2.  She's an Eager Eater.  She wolfs down her food and the marches over to Gracie Lou's bowl and tries to horn in on the action.  She practically does cartwheels with excitement when it's feeding time.

3.  She loves her toys.  Plays with them, all of them, throughout the day.  When I put her toys away, she immediately goes and drags them all out again.

4.  She has yet to destroy anything.  Yet.  I'm trying to be very vigilant about not keeping anything within reach that I don't want chewed up and when she DOES find something, I take it away immediately and give her one of her toys in exchange.  So far, so good.

5.  She loves Thing 1 best.  He is, after all, Daddy.  And she sleeps with him.

6. She's a better running partner than Gracie Lou.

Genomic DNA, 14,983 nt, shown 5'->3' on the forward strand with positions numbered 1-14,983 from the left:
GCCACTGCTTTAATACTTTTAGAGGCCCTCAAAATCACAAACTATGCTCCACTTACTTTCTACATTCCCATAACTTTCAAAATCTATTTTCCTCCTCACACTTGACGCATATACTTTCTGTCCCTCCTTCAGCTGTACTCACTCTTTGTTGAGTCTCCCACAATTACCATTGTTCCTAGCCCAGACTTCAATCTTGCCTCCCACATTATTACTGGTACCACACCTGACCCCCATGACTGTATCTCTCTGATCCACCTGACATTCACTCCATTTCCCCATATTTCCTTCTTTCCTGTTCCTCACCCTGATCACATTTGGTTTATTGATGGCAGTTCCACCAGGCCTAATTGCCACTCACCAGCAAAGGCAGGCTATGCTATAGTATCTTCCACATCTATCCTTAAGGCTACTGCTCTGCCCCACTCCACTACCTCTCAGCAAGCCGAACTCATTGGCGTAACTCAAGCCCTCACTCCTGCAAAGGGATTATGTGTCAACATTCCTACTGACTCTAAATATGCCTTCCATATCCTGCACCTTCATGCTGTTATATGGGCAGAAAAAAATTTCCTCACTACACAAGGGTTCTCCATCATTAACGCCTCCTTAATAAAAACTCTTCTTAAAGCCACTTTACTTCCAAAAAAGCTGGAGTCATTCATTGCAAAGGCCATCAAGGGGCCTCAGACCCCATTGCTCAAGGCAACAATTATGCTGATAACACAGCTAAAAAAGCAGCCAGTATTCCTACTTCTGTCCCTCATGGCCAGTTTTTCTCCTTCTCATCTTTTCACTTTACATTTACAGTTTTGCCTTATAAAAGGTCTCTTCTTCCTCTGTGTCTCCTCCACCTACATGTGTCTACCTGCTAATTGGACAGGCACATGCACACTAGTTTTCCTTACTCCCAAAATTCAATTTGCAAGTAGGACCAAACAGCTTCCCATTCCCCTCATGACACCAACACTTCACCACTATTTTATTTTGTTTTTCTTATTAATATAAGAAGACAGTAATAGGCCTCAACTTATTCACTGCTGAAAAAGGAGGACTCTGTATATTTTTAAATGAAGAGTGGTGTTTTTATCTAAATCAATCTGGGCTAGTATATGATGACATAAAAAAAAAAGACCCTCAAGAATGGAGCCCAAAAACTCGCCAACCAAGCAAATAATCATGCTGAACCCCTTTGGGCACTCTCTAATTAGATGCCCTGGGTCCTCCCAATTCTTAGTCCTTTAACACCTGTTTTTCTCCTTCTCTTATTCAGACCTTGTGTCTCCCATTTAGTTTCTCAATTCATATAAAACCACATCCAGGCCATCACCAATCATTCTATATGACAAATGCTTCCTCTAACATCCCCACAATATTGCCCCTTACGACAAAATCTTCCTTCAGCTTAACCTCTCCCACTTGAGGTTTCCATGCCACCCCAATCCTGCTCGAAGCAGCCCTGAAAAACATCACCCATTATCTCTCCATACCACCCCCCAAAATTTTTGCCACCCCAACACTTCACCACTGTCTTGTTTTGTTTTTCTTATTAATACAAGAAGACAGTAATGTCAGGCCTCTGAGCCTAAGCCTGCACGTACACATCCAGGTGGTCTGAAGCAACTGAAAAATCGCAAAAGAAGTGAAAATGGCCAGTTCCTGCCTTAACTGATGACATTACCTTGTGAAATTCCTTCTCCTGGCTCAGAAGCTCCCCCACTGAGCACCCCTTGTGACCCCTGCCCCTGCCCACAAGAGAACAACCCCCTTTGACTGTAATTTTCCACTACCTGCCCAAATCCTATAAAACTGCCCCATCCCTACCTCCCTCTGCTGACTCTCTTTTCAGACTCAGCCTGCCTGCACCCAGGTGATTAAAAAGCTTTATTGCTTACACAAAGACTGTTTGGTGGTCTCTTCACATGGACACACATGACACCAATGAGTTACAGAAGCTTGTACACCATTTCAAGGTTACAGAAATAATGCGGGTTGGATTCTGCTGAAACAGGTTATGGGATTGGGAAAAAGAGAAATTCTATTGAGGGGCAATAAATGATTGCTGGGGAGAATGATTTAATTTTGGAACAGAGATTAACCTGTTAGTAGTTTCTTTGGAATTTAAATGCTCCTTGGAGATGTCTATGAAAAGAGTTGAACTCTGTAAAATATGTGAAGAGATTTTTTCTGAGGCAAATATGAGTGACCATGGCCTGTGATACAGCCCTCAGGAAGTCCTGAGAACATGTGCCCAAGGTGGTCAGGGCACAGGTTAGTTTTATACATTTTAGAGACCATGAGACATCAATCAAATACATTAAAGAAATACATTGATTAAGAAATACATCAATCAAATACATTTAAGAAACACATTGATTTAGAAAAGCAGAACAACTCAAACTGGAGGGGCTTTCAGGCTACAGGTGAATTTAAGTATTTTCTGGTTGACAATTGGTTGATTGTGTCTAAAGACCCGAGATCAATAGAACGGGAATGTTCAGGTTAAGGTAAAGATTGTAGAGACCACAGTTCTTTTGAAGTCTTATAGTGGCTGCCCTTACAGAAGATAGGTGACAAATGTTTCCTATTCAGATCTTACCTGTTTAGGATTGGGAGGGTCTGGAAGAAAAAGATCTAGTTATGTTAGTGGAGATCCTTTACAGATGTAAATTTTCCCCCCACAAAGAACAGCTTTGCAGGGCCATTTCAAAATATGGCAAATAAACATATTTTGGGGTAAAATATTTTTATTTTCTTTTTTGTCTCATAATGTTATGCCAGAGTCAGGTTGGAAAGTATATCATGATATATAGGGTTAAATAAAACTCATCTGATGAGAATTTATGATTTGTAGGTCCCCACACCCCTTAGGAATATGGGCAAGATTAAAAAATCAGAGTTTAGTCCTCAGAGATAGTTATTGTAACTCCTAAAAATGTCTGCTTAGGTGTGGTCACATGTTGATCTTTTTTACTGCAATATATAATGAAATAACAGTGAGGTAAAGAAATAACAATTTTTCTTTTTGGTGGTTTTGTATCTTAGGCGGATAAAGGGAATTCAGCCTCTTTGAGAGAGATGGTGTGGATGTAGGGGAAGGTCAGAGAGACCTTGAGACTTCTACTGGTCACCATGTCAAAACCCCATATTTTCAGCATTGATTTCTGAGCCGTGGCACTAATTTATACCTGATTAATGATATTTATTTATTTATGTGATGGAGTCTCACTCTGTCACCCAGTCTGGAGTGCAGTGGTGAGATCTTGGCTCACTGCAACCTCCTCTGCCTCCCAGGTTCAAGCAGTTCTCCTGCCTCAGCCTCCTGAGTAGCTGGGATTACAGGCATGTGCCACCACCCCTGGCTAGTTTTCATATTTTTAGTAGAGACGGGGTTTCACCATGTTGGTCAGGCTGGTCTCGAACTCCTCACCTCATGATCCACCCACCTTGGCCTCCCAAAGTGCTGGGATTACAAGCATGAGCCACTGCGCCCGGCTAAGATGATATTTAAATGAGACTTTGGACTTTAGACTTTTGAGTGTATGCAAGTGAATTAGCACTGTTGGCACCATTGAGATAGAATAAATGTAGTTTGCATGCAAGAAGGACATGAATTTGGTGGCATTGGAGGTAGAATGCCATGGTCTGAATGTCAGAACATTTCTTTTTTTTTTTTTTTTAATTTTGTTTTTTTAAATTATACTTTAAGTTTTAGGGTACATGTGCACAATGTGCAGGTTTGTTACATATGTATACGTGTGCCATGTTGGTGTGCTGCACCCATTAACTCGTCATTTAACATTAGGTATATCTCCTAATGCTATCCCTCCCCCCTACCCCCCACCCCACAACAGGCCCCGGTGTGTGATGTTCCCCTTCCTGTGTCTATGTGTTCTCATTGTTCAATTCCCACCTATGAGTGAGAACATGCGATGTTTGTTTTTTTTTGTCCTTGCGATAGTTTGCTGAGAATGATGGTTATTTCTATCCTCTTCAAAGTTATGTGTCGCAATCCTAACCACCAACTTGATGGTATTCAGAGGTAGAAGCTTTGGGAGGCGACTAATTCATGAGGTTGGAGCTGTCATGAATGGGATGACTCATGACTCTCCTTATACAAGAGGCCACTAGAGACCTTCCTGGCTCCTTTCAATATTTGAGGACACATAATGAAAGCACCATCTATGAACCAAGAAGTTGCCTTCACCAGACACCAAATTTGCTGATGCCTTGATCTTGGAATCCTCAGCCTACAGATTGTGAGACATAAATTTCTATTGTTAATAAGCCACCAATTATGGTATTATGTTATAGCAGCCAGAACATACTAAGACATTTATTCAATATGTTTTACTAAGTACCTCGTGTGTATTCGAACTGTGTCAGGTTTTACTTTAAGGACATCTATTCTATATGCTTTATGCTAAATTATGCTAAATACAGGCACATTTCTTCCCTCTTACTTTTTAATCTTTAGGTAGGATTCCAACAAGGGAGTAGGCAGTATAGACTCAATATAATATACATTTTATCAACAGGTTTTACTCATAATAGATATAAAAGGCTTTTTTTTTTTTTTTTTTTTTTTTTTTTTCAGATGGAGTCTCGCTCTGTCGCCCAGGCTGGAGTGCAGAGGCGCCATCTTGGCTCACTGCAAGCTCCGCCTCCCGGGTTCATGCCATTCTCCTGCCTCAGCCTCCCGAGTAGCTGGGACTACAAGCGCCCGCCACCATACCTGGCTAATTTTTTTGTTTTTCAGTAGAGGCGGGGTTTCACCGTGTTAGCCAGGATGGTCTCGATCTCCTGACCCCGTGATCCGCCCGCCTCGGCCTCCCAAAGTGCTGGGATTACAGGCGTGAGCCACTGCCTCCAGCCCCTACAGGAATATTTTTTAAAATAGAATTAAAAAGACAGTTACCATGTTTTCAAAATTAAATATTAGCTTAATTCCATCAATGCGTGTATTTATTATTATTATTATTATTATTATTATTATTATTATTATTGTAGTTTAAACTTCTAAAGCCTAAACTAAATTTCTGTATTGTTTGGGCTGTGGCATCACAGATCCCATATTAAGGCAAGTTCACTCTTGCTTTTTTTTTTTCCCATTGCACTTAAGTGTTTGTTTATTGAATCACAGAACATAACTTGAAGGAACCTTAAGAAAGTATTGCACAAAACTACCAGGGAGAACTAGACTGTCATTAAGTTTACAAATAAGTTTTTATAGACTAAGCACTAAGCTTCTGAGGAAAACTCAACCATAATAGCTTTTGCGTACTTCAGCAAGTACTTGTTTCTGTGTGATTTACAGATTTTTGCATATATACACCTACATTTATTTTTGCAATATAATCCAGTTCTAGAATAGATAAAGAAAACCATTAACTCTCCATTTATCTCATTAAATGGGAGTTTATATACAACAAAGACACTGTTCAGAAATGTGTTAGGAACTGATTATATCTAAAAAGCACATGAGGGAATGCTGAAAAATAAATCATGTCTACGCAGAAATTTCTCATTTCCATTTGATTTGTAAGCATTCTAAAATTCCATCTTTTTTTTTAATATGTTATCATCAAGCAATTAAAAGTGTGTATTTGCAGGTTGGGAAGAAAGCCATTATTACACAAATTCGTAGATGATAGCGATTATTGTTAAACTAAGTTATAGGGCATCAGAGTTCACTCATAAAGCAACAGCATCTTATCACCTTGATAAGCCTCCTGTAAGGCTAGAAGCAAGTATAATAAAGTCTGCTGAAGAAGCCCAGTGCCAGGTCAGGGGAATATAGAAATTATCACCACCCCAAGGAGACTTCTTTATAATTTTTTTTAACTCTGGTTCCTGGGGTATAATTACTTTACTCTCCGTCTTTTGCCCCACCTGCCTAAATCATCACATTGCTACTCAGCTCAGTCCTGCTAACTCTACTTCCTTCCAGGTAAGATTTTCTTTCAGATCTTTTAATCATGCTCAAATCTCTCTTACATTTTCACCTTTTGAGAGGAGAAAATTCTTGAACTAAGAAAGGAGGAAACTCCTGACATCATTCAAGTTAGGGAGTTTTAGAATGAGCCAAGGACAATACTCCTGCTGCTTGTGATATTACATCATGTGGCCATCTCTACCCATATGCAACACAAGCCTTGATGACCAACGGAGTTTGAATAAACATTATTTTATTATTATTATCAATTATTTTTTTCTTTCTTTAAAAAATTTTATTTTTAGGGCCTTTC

7.  She's smart.  The 2nd time I took her for a walk around the block, she exactly which house was ours/hers and marched right up the steps.  When I tell her, "NO!"  she immediately stops and sits.  She knows "Stay."  And she's incredibly laid-back for a pocket dog.

8.  She doesn't like bicycles.

9.  She loves to snuggle.

10.  She loves to annoy Gracie Lou but also knows when not to push her luck and acknowledges Gracie Lou's Seniority in the household.

I didn't want another dog.  I was ADAMANT about not having another dog.

Uh huh, yeah.

Monday, November 5, 2012


No, you are not hallucinating.  It's an honest-to-goodness new blog post, the first one since July.

I have no reasons or excuses for not blogging other than I just couldn't seem to have anything to say or write about.

As that great philosopher, Steve Martin, once said, "Some people have a way with words.  Others not have way."


Now I have way.

And a story about how it's a long way to the top and how I made it there.

So gather 'round, children.

This is the story.